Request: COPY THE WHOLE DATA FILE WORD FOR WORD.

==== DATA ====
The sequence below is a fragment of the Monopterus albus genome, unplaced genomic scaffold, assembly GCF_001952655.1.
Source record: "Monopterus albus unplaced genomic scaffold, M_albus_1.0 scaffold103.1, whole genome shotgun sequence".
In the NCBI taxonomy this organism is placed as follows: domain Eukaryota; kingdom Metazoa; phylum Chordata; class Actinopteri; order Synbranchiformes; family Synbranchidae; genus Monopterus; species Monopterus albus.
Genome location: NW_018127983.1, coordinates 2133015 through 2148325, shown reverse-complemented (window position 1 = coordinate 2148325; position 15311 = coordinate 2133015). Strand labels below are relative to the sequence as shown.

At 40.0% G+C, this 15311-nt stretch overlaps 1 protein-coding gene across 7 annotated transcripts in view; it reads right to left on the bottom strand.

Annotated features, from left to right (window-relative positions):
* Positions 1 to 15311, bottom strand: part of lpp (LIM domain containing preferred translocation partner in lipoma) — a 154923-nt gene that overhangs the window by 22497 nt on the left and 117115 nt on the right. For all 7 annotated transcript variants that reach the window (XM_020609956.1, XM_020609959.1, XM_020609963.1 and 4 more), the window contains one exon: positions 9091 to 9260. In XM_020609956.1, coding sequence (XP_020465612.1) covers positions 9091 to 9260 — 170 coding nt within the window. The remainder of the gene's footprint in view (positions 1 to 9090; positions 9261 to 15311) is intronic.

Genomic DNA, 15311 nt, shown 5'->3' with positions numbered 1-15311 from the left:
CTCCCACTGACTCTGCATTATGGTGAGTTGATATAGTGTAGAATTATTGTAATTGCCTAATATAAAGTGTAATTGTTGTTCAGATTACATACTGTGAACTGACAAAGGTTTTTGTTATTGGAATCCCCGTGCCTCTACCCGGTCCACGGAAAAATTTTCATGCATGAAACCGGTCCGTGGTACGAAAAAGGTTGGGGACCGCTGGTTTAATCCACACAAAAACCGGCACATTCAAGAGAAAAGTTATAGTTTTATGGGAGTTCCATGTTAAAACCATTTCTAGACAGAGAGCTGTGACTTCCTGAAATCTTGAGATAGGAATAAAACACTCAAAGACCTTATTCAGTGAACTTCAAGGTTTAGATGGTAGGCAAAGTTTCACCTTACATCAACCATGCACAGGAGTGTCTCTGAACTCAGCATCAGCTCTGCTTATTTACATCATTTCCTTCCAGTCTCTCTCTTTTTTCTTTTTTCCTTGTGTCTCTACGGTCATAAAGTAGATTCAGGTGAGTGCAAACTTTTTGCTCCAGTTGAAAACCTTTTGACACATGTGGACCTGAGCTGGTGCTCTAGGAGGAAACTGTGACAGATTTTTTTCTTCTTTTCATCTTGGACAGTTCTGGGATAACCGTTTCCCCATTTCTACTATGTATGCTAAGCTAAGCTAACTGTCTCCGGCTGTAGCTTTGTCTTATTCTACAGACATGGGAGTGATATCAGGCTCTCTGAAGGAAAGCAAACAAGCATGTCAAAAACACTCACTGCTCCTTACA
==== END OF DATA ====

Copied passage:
The sequence below is a fragment of the Monopterus albus genome, unplaced genomic scaffold, assembly GCF_001952655.1.
Source record: "Monopterus albus unplaced genomic scaffold, M_albus_1.0 scaffold103.1, whole genome shotgun sequence".
In the NCBI taxonomy this organism is placed as follows: domain Eukaryota; kingdom Metazoa; phylum Chordata; class Actinopteri; order Synbranchiformes; family Synbranchidae; genus Monopterus; species Monopterus albus.
Genome location: NW_018127983.1, coordinates 2133015 through 2148325, shown reverse-complemented (window position 1 = coordinate 2148325; position 15311 = coordinate 2133015). Strand labels below are relative to the sequence as shown.

At 40.0% G+C, this 15311-nt stretch overlaps 1 protein-coding gene across 7 annotated transcripts in view; it reads right to left on the bottom strand.

Annotated features, from left to right (window-relative positions):
* Positions 1 to 15311, bottom strand: part of lpp (LIM domain containing preferred translocation partner in lipoma) — a 154923-nt gene that overhangs the window by 22497 nt on the left and 117115 nt on the right. For all 7 annotated transcript variants that reach the window (XM_020609956.1, XM_020609959.1, XM_020609963.1 and 4 more), the window contains one exon: positions 9091 to 9260. In XM_020609956.1, coding sequence (XP_020465612.1) covers positions 9091 to 9260 — 170 coding nt within the window. The remainder of the gene's footprint in view (positions 1 to 9090; positions 9261 to 15311) is intronic.

Genomic DNA, 15311 nt, shown 5'->3' with positions numbered 1-15311 from the left:
CTCCCACTGACTCTGCATTATGGTGAGTTGATATAGTGTAGAATTATTGTAATTGCCTAATATAAAGTGTAATTGTTGTTCAGATTACATACTGTGAACTGACAAAGGTTTTTGTTATTGGAATCCCCGTGCCTCTACCCGGTCCACGGAAAAATTTTCATGCATGAAACCGGTCCGTGGTACGAAAAAGGTTGGGGACCGCTGGTTTAATCCACACAAAAACCGGCACATTCAAGAGAAAAGTTATAGTTTTATGGGAGTTCCATGTTAAAACCATTTCTAGACAGAGAGCTGTGACTTCCTGAAATCTTGAGATAGGAATAAAACACTCAAAGACCTTATTCAGTGAACTTCAAGGTTTAGATGGTAGGCAAAGTTTCACCTTACATCAACCATGCACAGGAGTGTCTCTGAACTCAGCATCAGCTCTGCTTATTTACATCATTTCCTTCCAGTCTCTCTCTTTTTTCTTTTTTCCTTGTGTCTCTACGGTCATAAAGTAGATTCAGGTGAGTGCAAACTTTTTGCTCCAGTTGAAAACCTTTTGACACATGTGGACCTGAGCTGGTGCTCTAGGAGGAAACTGTGACAGATTTTTTTCTTCTTTTCATCTTGGACAGTTCTGGGATAACCGTTTCCCCATTTCTACTATGTATGCTAAGCTAAGCTAACTGTCTCCGGCTGTAGCTTTGTCTTATTCTACAGACATGGGAGTGATATCAGGCTCTCTGAAGGAAAGCAAACAAGCATGTCAAAAACACTCACTGCTCCTTACA